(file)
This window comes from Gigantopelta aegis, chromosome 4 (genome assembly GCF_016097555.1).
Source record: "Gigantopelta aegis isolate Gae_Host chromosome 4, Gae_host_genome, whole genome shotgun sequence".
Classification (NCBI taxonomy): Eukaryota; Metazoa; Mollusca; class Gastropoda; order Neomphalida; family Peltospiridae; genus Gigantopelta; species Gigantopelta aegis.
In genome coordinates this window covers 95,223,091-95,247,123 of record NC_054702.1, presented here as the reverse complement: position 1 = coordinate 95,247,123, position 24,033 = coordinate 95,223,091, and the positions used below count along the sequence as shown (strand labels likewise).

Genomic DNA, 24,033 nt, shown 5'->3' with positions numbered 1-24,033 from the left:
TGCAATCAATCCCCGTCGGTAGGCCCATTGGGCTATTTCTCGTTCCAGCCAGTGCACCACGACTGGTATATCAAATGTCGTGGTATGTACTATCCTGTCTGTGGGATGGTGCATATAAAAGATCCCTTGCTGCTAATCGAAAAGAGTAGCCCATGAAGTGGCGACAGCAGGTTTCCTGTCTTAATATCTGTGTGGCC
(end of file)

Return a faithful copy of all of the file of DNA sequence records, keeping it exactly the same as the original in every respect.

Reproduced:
This window comes from Gigantopelta aegis, chromosome 4 (genome assembly GCF_016097555.1).
Source record: "Gigantopelta aegis isolate Gae_Host chromosome 4, Gae_host_genome, whole genome shotgun sequence".
Classification (NCBI taxonomy): Eukaryota; Metazoa; Mollusca; class Gastropoda; order Neomphalida; family Peltospiridae; genus Gigantopelta; species Gigantopelta aegis.
In genome coordinates this window covers 95,223,091-95,247,123 of record NC_054702.1, presented here as the reverse complement: position 1 = coordinate 95,247,123, position 24,033 = coordinate 95,223,091, and the positions used below count along the sequence as shown (strand labels likewise).

Genomic DNA, 24,033 nt, shown 5'->3' with positions numbered 1-24,033 from the left:
TGCAATCAATCCCCGTCGGTAGGCCCATTGGGCTATTTCTCGTTCCAGCCAGTGCACCACGACTGGTATATCAAATGTCGTGGTATGTACTATCCTGTCTGTGGGATGGTGCATATAAAAGATCCCTTGCTGCTAATCGAAAAGAGTAGCCCATGAAGTGGCGACAGCAGGTTTCCTGTCTTAATATCTGTGTGGCC